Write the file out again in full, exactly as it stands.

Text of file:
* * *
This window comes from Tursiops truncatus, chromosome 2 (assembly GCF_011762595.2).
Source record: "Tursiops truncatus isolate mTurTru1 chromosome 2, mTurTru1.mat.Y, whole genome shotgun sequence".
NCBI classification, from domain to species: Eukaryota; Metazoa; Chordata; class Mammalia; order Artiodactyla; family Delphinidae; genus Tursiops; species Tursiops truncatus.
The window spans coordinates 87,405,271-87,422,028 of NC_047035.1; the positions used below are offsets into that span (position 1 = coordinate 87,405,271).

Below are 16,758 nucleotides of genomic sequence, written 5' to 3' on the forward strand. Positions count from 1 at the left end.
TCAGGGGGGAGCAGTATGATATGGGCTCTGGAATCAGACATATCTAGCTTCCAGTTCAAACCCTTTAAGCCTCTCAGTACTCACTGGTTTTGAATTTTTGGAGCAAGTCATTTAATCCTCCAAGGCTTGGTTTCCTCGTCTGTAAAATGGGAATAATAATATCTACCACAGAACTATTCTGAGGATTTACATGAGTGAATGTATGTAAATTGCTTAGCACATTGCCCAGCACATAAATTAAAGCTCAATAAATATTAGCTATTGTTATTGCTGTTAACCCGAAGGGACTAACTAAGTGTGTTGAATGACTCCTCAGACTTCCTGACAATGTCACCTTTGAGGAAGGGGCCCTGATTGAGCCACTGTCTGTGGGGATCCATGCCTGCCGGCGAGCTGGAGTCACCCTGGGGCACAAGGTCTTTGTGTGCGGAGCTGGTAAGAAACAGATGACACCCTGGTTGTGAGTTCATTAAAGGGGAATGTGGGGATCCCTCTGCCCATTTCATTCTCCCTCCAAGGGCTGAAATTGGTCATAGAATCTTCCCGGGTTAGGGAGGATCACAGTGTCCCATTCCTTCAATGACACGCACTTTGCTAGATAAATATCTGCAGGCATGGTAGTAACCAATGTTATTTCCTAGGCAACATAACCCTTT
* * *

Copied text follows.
This window comes from Tursiops truncatus, chromosome 2 (assembly GCF_011762595.2).
Source record: "Tursiops truncatus isolate mTurTru1 chromosome 2, mTurTru1.mat.Y, whole genome shotgun sequence".
NCBI classification, from domain to species: Eukaryota; Metazoa; Chordata; class Mammalia; order Artiodactyla; family Delphinidae; genus Tursiops; species Tursiops truncatus.
The window spans coordinates 87,405,271-87,422,028 of NC_047035.1; the positions used below are offsets into that span (position 1 = coordinate 87,405,271).

Below are 16,758 nucleotides of genomic sequence, written 5' to 3' on the forward strand. Positions count from 1 at the left end.
TCAGGGGGGAGCAGTATGATATGGGCTCTGGAATCAGACATATCTAGCTTCCAGTTCAAACCCTTTAAGCCTCTCAGTACTCACTGGTTTTGAATTTTTGGAGCAAGTCATTTAATCCTCCAAGGCTTGGTTTCCTCGTCTGTAAAATGGGAATAATAATATCTACCACAGAACTATTCTGAGGATTTACATGAGTGAATGTATGTAAATTGCTTAGCACATTGCCCAGCACATAAATTAAAGCTCAATAAATATTAGCTATTGTTATTGCTGTTAACCCGAAGGGACTAACTAAGTGTGTTGAATGACTCCTCAGACTTCCTGACAATGTCACCTTTGAGGAAGGGGCCCTGATTGAGCCACTGTCTGTGGGGATCCATGCCTGCCGGCGAGCTGGAGTCACCCTGGGGCACAAGGTCTTTGTGTGCGGAGCTGGTAAGAAACAGATGACACCCTGGTTGTGAGTTCATTAAAGGGGAATGTGGGGATCCCTCTGCCCATTTCATTCTCCCTCCAAGGGCTGAAATTGGTCATAGAATCTTCCCGGGTTAGGGAGGATCACAGTGTCCCATTCCTTCAATGACACGCACTTTGCTAGATAAATATCTGCAGGCATGGTAGTAACCAATGTTATTTCCTAGGCAACATAACCCTTT